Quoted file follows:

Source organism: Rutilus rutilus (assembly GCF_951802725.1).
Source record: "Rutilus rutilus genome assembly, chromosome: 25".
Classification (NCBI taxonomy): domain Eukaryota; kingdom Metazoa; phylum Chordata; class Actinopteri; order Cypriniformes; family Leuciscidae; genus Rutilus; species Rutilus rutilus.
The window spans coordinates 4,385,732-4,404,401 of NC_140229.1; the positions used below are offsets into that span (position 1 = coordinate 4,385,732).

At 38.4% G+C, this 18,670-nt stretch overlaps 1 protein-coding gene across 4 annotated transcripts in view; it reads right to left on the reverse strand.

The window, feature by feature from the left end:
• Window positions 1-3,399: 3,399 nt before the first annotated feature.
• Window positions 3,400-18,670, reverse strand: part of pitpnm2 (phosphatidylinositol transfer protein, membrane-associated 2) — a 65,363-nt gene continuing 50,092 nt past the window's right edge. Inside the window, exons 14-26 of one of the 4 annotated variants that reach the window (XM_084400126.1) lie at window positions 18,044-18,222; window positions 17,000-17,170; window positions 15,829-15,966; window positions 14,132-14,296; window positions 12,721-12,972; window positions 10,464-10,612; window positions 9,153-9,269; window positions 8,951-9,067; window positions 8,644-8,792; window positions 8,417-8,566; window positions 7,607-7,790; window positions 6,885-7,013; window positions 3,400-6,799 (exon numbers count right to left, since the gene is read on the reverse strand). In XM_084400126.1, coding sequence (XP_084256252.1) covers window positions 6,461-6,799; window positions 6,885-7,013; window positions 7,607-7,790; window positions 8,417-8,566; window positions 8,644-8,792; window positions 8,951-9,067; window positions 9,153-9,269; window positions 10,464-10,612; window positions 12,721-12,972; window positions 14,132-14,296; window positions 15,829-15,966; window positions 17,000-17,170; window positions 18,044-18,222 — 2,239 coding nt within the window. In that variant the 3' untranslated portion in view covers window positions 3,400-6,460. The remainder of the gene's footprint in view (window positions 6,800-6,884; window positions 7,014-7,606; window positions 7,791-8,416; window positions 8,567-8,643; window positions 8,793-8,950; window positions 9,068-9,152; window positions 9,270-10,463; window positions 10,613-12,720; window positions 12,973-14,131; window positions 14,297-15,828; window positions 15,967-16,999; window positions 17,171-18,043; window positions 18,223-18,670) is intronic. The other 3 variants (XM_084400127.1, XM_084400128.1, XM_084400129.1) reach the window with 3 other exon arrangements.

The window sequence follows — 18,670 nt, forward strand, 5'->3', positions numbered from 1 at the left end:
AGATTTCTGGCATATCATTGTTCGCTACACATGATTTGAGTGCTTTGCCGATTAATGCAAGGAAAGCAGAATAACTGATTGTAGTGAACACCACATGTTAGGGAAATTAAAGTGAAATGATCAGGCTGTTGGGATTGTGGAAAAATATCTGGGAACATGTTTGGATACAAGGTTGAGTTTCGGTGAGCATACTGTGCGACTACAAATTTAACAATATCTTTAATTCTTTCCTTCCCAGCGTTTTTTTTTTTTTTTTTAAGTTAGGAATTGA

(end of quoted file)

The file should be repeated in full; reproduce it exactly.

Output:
Source organism: Rutilus rutilus (assembly GCF_951802725.1).
Source record: "Rutilus rutilus genome assembly, chromosome: 25".
Classification (NCBI taxonomy): domain Eukaryota; kingdom Metazoa; phylum Chordata; class Actinopteri; order Cypriniformes; family Leuciscidae; genus Rutilus; species Rutilus rutilus.
The window spans coordinates 4,385,732-4,404,401 of NC_140229.1; the positions used below are offsets into that span (position 1 = coordinate 4,385,732).

At 38.4% G+C, this 18,670-nt stretch overlaps 1 protein-coding gene across 4 annotated transcripts in view; it reads right to left on the reverse strand.

The window, feature by feature from the left end:
• Window positions 1-3,399: 3,399 nt before the first annotated feature.
• Window positions 3,400-18,670, reverse strand: part of pitpnm2 (phosphatidylinositol transfer protein, membrane-associated 2) — a 65,363-nt gene continuing 50,092 nt past the window's right edge. Inside the window, exons 14-26 of one of the 4 annotated variants that reach the window (XM_084400126.1) lie at window positions 18,044-18,222; window positions 17,000-17,170; window positions 15,829-15,966; window positions 14,132-14,296; window positions 12,721-12,972; window positions 10,464-10,612; window positions 9,153-9,269; window positions 8,951-9,067; window positions 8,644-8,792; window positions 8,417-8,566; window positions 7,607-7,790; window positions 6,885-7,013; window positions 3,400-6,799 (exon numbers count right to left, since the gene is read on the reverse strand). In XM_084400126.1, coding sequence (XP_084256252.1) covers window positions 6,461-6,799; window positions 6,885-7,013; window positions 7,607-7,790; window positions 8,417-8,566; window positions 8,644-8,792; window positions 8,951-9,067; window positions 9,153-9,269; window positions 10,464-10,612; window positions 12,721-12,972; window positions 14,132-14,296; window positions 15,829-15,966; window positions 17,000-17,170; window positions 18,044-18,222 — 2,239 coding nt within the window. In that variant the 3' untranslated portion in view covers window positions 3,400-6,460. The remainder of the gene's footprint in view (window positions 6,800-6,884; window positions 7,014-7,606; window positions 7,791-8,416; window positions 8,567-8,643; window positions 8,793-8,950; window positions 9,068-9,152; window positions 9,270-10,463; window positions 10,613-12,720; window positions 12,973-14,131; window positions 14,297-15,828; window positions 15,967-16,999; window positions 17,171-18,043; window positions 18,223-18,670) is intronic. The other 3 variants (XM_084400127.1, XM_084400128.1, XM_084400129.1) reach the window with 3 other exon arrangements.

The window sequence follows — 18,670 nt, forward strand, 5'->3', positions numbered from 1 at the left end:
AGATTTCTGGCATATCATTGTTCGCTACACATGATTTGAGTGCTTTGCCGATTAATGCAAGGAAAGCAGAATAACTGATTGTAGTGAACACCACATGTTAGGGAAATTAAAGTGAAATGATCAGGCTGTTGGGATTGTGGAAAAATATCTGGGAACATGTTTGGATACAAGGTTGAGTTTCGGTGAGCATACTGTGCGACTACAAATTTAACAATATCTTTAATTCTTTCCTTCCCAGCGTTTTTTTTTTTTTTTTTAAGTTAGGAATTGA